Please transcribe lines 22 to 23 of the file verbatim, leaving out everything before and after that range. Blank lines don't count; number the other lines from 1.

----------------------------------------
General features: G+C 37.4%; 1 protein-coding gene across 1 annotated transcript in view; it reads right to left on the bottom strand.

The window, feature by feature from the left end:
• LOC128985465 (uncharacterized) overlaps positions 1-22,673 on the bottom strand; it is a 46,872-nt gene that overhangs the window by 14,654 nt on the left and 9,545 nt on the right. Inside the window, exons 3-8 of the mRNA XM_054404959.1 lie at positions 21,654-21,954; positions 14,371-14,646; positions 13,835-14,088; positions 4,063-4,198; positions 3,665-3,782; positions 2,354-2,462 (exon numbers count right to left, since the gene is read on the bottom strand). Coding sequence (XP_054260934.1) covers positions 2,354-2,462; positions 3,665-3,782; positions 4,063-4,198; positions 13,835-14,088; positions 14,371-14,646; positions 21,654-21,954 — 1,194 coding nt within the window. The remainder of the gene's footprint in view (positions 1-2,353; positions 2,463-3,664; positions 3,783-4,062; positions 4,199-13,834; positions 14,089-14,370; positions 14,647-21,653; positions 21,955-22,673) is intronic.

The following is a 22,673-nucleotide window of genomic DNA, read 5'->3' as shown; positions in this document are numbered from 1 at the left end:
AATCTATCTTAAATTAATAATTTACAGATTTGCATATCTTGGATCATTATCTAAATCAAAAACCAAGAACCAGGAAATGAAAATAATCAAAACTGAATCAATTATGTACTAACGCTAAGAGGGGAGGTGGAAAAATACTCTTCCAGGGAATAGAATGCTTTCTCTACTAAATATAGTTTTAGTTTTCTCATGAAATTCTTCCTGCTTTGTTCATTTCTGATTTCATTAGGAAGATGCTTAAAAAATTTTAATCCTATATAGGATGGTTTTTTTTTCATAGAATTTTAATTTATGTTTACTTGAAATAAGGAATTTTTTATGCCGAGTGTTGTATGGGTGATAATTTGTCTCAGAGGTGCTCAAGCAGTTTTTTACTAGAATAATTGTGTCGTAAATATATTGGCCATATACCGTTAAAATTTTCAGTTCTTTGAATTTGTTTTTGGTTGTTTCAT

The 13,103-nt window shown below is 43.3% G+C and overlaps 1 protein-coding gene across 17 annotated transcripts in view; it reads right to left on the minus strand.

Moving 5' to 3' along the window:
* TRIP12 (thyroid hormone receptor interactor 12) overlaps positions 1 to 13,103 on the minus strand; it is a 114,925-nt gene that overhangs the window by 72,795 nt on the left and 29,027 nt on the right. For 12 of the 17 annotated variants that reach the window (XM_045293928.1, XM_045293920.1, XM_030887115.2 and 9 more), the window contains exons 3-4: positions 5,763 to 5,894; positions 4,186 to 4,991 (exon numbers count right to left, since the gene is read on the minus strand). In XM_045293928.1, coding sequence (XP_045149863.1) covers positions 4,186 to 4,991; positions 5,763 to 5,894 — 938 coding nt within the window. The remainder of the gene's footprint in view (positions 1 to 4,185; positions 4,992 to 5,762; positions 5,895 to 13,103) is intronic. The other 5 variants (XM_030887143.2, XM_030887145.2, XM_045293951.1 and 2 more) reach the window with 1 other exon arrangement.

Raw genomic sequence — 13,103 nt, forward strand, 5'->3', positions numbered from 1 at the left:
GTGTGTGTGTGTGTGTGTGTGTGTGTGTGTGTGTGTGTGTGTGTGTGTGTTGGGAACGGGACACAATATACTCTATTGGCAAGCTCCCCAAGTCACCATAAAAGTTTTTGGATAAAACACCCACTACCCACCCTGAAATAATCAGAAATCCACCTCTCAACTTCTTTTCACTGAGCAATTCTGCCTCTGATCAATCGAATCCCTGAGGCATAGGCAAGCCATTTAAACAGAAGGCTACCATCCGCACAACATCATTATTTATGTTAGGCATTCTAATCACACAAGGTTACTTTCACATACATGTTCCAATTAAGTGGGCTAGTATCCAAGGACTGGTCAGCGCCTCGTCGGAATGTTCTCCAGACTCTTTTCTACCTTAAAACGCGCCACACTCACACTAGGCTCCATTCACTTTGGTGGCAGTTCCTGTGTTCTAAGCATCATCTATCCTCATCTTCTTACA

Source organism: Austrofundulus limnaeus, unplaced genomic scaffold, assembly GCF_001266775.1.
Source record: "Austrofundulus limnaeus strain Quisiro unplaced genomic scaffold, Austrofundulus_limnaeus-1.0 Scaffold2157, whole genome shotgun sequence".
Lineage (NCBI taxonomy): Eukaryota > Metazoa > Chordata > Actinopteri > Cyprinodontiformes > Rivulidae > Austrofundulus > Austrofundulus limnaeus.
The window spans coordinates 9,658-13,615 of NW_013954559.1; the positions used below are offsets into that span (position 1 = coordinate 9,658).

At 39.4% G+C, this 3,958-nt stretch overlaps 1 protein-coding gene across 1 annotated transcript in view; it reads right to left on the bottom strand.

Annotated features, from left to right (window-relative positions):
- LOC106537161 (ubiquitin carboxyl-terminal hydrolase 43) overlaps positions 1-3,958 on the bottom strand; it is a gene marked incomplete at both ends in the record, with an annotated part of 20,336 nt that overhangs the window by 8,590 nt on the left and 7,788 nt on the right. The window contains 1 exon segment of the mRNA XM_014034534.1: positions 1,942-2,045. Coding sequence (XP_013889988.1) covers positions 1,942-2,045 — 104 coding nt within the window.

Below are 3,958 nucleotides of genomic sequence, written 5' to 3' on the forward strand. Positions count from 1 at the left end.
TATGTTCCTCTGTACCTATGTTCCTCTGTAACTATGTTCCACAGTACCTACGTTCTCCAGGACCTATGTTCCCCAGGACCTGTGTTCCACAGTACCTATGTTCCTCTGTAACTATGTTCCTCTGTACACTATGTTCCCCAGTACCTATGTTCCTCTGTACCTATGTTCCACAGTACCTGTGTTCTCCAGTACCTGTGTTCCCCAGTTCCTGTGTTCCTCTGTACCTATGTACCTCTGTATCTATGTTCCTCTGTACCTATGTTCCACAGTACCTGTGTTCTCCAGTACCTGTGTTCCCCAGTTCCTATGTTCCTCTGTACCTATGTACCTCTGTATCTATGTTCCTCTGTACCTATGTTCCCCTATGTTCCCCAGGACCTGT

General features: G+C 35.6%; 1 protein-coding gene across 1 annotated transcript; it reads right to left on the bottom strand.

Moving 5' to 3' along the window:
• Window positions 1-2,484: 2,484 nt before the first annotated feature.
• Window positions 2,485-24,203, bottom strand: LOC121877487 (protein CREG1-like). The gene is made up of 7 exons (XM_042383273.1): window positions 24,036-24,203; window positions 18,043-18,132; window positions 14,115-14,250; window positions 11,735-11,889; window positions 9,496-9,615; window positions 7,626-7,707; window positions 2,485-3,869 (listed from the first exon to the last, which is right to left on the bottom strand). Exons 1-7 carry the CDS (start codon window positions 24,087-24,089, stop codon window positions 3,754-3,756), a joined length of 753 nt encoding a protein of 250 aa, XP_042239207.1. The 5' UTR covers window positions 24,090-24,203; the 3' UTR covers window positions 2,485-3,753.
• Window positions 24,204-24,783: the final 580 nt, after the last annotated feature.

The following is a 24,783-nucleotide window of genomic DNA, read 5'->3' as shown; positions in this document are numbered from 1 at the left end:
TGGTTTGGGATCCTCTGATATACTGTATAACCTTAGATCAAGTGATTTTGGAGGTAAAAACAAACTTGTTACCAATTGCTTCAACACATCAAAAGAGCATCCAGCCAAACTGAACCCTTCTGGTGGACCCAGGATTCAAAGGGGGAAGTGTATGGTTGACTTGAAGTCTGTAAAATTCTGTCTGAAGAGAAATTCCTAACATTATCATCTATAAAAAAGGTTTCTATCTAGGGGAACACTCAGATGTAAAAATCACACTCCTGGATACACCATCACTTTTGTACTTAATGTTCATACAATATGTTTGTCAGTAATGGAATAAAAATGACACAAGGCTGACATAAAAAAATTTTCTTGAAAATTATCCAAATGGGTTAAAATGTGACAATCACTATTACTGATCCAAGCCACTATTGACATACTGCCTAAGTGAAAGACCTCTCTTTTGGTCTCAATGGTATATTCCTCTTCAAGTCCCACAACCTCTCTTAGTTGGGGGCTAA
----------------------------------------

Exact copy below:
• Window positions 1-2,484: 2,484 nt before the first annotated feature.
• Window positions 2,485-24,203, bottom strand: LOC121877487 (protein CREG1-like). The gene is made up of 7 exons (XM_042383273.1): window positions 24,036-24,203; window positions 18,043-18,132; window positions 14,115-14,250; window positions 11,735-11,889; window positions 9,496-9,615; window positions 7,626-7,707; window positions 2,485-3,869 (listed from the first exon to the last, which is right to left on the bottom strand). Exons 1-7 carry the CDS (start codon window positions 24,087-24,089, stop codon window positions 3,754-3,756), a joined length of 753 nt encoding a protein of 250 aa, XP_042239207.1. The 5' UTR covers window positions 24,090-24,203; the 3' UTR covers window positions 2,485-3,753.